Matthew 24:7-8. For nation shall rise against nation, and kingdom against kingdom: and there shall be famine, and pestilences, and earthquakes, in divers places, All these are the beginning of sorrows.

One would think that there was sorrow enough in “famines, and pestilences, and earthquakes, in divers places”, but our Lord said that “all these” were only “the beginning of sorrows”, the first birth-pangs of the travail that must precede his coming, either to Jerusalem, or to the whole world. If famines, pestilences, and earthquakes are only “the beginning of sorrows”, what may we not expect the end to be? This prophecy ought both to warn the disciples of Christ what they may expect, and wean them from the world where all these and greater sorrows are to be experienced.

Matthew 24:9. Then shall they deliver you up to be afflicted, and shall kill you: and ye shall be hated of all nations for my name’s sake.

Our Lord not only foretold the general trial that would come upon the Jews, and upon the world; but also the special persecution which would be the portion of his chosen followers: “Then shall they deliver you up to be afflicted, and shall kill you: and ye shall be hated of all nations for my name’s sake.” The New Testament gives abundant proof of the fulfillment of these words. Even in Paul’s day, “this sect” was “everywhere spoken against.” Since then, has there been any land unstained by the blood of the martyrs ? Wherever Christ’s gospel has been preached, men have risen up in arms against the messengers of mercy, and afflicted and killed them wherever they could.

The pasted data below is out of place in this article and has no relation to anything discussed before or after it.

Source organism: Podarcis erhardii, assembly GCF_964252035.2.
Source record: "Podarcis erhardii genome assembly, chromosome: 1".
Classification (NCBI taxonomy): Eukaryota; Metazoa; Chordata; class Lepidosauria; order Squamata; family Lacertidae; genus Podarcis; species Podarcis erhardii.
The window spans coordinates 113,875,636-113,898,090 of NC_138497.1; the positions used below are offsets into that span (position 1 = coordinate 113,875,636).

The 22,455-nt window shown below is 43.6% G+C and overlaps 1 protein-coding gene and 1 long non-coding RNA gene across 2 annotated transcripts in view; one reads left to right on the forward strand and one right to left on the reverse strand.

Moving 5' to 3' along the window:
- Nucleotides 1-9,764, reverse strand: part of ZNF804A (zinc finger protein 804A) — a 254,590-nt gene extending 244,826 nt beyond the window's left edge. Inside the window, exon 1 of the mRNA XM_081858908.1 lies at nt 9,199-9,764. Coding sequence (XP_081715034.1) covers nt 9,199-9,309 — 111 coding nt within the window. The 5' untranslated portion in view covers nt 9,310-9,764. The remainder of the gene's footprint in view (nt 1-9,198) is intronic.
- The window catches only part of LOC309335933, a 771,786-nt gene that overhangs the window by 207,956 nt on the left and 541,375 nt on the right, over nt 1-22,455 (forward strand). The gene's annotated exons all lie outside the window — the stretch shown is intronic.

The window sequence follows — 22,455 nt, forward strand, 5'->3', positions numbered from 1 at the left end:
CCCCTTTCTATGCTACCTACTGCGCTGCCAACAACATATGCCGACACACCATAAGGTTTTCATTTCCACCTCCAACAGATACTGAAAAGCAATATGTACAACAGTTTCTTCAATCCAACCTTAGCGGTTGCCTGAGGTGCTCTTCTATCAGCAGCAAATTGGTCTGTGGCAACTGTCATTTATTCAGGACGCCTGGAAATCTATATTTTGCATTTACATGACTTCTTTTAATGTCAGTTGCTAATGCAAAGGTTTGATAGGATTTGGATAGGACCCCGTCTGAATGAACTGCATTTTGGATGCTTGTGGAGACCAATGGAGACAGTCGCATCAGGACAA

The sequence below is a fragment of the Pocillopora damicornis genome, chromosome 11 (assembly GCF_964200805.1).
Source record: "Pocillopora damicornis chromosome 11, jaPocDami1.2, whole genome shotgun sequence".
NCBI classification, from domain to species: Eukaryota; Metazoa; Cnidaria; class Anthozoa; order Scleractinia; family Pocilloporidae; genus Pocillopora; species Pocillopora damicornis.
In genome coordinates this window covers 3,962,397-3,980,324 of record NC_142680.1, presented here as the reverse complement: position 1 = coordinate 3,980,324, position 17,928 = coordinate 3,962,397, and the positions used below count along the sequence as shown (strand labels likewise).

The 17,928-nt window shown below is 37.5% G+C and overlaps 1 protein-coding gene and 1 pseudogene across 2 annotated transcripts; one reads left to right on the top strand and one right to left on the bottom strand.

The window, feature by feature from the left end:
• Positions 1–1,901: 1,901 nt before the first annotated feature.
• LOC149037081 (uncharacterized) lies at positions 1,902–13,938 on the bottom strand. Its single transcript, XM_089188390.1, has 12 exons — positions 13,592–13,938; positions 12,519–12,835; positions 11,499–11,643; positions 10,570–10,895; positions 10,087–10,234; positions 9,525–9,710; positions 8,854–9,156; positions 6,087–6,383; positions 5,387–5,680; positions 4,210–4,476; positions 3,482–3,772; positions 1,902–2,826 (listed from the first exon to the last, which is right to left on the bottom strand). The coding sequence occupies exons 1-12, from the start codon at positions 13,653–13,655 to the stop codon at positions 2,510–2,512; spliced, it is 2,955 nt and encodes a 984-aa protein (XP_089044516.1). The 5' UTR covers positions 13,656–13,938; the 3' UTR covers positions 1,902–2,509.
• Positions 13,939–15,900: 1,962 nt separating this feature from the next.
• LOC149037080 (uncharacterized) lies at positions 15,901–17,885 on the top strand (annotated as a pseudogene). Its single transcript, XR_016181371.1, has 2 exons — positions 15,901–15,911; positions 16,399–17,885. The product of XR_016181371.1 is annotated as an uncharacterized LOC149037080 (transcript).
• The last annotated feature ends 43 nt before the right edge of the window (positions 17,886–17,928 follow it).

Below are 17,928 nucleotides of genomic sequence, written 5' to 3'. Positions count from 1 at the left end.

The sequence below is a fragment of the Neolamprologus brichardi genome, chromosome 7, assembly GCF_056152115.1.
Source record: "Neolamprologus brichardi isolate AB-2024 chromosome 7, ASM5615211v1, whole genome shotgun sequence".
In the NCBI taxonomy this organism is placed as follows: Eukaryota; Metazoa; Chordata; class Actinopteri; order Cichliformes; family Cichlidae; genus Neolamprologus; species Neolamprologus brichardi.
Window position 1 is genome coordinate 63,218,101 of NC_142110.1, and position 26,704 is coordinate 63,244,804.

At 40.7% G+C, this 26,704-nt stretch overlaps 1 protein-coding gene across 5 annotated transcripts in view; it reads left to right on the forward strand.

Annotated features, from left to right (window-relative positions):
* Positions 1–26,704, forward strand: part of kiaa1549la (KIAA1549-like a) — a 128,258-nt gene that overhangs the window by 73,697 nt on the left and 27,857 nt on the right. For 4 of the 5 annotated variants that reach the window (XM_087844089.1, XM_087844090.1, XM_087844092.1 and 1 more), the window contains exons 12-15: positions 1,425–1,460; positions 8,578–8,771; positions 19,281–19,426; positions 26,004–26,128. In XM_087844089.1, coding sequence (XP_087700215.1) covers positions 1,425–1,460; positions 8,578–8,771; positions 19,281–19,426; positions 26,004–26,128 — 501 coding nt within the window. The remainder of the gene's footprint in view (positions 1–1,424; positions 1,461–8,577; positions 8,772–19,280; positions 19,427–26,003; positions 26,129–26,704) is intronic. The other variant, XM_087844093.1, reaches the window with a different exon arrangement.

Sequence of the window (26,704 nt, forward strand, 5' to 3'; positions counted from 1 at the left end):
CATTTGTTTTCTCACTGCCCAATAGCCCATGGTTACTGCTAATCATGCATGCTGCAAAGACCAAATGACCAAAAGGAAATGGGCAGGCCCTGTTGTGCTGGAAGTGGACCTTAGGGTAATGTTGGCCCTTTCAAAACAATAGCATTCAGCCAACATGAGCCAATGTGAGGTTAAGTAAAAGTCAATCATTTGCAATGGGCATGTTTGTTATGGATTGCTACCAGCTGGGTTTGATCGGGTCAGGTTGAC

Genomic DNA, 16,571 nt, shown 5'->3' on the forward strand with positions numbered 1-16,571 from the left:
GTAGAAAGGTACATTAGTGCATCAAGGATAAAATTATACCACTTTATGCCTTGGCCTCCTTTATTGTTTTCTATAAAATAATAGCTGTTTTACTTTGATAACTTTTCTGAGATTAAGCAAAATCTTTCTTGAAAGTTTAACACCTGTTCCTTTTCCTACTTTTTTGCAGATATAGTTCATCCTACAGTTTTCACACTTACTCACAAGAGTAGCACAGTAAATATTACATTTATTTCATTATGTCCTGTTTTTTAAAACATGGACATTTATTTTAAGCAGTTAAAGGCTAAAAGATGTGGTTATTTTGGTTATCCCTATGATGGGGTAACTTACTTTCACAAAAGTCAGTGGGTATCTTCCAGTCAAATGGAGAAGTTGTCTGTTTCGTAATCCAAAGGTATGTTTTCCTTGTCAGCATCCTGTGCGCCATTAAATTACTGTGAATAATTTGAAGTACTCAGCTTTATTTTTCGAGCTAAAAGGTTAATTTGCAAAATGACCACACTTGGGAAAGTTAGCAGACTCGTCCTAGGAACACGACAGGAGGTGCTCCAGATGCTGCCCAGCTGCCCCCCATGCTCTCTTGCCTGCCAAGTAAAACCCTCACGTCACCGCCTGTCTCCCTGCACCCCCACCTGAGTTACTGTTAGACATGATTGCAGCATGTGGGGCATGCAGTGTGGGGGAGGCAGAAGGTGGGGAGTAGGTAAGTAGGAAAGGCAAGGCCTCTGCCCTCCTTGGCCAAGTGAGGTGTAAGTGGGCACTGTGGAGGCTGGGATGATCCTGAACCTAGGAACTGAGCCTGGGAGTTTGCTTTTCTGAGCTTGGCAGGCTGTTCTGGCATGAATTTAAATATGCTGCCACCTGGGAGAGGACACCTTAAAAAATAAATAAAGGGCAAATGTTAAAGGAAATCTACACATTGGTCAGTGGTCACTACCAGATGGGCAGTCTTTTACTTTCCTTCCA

Matthew 24:10. And then shall many be offended, and shall betray one another, and shall hate one another.

This would be a bitter trial for the followers of Christ, yet this they have always had to endure. Persecution would reveal the traitors within the Church as well as the enemies without. In the midst of the chosen ones there would be found successors of Judas, who would be willing to betray the disciples as he betrayed his Lord. Saddest of all is the betrayal of good men by their own relatives; but even this they have many of them had to bear for Christ’s sake.

Matthew 24:11-12. And many false prophets shall rise, and shall deceive many. And because iniquity shall abound, the love of many shall wax cold.